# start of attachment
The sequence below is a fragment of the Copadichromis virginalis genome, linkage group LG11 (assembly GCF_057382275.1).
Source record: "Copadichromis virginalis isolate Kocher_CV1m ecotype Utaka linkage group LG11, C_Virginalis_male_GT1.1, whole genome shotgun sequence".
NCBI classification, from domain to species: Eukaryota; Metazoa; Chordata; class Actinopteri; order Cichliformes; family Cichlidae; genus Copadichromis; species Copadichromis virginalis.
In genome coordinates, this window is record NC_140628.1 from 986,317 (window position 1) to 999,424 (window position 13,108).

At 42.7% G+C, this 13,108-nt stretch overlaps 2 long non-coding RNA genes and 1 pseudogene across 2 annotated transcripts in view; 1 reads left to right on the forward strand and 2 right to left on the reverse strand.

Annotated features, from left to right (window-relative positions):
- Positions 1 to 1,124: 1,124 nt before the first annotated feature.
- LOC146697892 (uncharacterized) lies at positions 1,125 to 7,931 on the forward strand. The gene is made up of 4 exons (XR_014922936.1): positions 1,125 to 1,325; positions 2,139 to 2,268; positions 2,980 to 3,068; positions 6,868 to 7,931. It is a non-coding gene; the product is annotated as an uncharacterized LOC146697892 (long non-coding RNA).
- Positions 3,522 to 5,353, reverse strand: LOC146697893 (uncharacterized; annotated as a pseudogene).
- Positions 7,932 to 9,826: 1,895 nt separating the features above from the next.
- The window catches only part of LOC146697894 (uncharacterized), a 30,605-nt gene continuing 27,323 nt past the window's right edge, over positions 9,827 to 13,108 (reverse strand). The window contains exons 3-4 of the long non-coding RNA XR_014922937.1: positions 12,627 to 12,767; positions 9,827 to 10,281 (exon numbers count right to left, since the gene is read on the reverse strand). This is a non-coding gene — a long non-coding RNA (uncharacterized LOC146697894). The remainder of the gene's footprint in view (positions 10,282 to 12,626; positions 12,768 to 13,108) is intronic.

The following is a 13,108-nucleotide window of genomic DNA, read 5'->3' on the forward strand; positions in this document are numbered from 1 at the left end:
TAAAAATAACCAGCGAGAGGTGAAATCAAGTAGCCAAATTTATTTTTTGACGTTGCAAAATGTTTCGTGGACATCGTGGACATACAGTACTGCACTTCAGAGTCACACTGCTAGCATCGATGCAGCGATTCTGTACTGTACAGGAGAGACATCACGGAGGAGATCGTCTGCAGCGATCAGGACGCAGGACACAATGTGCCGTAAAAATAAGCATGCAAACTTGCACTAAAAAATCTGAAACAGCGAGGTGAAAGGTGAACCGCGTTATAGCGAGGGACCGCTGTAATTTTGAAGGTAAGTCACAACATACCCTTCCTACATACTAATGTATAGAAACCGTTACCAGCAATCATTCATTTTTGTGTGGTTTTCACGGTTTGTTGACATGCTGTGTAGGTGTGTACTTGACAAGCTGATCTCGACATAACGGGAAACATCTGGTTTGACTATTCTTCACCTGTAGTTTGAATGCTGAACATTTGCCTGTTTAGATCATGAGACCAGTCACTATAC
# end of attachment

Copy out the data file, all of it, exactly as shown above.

The sequence below is a fragment of the Copadichromis virginalis genome, linkage group LG11 (assembly GCF_057382275.1).
Source record: "Copadichromis virginalis isolate Kocher_CV1m ecotype Utaka linkage group LG11, C_Virginalis_male_GT1.1, whole genome shotgun sequence".
NCBI classification, from domain to species: Eukaryota; Metazoa; Chordata; class Actinopteri; order Cichliformes; family Cichlidae; genus Copadichromis; species Copadichromis virginalis.
In genome coordinates, this window is record NC_140628.1 from 986,317 (window position 1) to 999,424 (window position 13,108).

At 42.7% G+C, this 13,108-nt stretch overlaps 2 long non-coding RNA genes and 1 pseudogene across 2 annotated transcripts in view; 1 reads left to right on the forward strand and 2 right to left on the reverse strand.

Annotated features, from left to right (window-relative positions):
- Positions 1 to 1,124: 1,124 nt before the first annotated feature.
- LOC146697892 (uncharacterized) lies at positions 1,125 to 7,931 on the forward strand. The gene is made up of 4 exons (XR_014922936.1): positions 1,125 to 1,325; positions 2,139 to 2,268; positions 2,980 to 3,068; positions 6,868 to 7,931. It is a non-coding gene; the product is annotated as an uncharacterized LOC146697892 (long non-coding RNA).
- Positions 3,522 to 5,353, reverse strand: LOC146697893 (uncharacterized; annotated as a pseudogene).
- Positions 7,932 to 9,826: 1,895 nt separating the features above from the next.
- The window catches only part of LOC146697894 (uncharacterized), a 30,605-nt gene continuing 27,323 nt past the window's right edge, over positions 9,827 to 13,108 (reverse strand). The window contains exons 3-4 of the long non-coding RNA XR_014922937.1: positions 12,627 to 12,767; positions 9,827 to 10,281 (exon numbers count right to left, since the gene is read on the reverse strand). This is a non-coding gene — a long non-coding RNA (uncharacterized LOC146697894). The remainder of the gene's footprint in view (positions 10,282 to 12,626; positions 12,768 to 13,108) is intronic.

The following is a 13,108-nucleotide window of genomic DNA, read 5'->3' on the forward strand; positions in this document are numbered from 1 at the left end:
TAAAAATAACCAGCGAGAGGTGAAATCAAGTAGCCAAATTTATTTTTTGACGTTGCAAAATGTTTCGTGGACATCGTGGACATACAGTACTGCACTTCAGAGTCACACTGCTAGCATCGATGCAGCGATTCTGTACTGTACAGGAGAGACATCACGGAGGAGATCGTCTGCAGCGATCAGGACGCAGGACACAATGTGCCGTAAAAATAAGCATGCAAACTTGCACTAAAAAATCTGAAACAGCGAGGTGAAAGGTGAACCGCGTTATAGCGAGGGACCGCTGTAATTTTGAAGGTAAGTCACAACATACCCTTCCTACATACTAATGTATAGAAACCGTTACCAGCAATCATTCATTTTTGTGTGGTTTTCACGGTTTGTTGACATGCTGTGTAGGTGTGTACTTGACAAGCTGATCTCGACATAACGGGAAACATCTGGTTTGACTATTCTTCACCTGTAGTTTGAATGCTGAACATTTGCCTGTTTAGATCATGAGACCAGTCACTATAC